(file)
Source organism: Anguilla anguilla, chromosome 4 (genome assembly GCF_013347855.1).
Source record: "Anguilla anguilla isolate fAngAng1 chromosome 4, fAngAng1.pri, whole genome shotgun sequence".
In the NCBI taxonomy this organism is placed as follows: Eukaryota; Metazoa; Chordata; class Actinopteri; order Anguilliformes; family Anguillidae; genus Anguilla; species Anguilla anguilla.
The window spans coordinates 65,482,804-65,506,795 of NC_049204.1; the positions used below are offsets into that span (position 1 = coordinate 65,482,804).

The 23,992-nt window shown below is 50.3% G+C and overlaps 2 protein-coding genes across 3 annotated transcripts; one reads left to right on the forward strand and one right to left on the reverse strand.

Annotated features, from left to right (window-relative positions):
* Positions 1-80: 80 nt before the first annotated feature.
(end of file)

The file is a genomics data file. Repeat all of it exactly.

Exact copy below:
Source organism: Anguilla anguilla, chromosome 4 (genome assembly GCF_013347855.1).
Source record: "Anguilla anguilla isolate fAngAng1 chromosome 4, fAngAng1.pri, whole genome shotgun sequence".
In the NCBI taxonomy this organism is placed as follows: Eukaryota; Metazoa; Chordata; class Actinopteri; order Anguilliformes; family Anguillidae; genus Anguilla; species Anguilla anguilla.
The window spans coordinates 65,482,804-65,506,795 of NC_049204.1; the positions used below are offsets into that span (position 1 = coordinate 65,482,804).

The 23,992-nt window shown below is 50.3% G+C and overlaps 2 protein-coding genes across 3 annotated transcripts; one reads left to right on the forward strand and one right to left on the reverse strand.

Annotated features, from left to right (window-relative positions):
* Positions 1-80: 80 nt before the first annotated feature.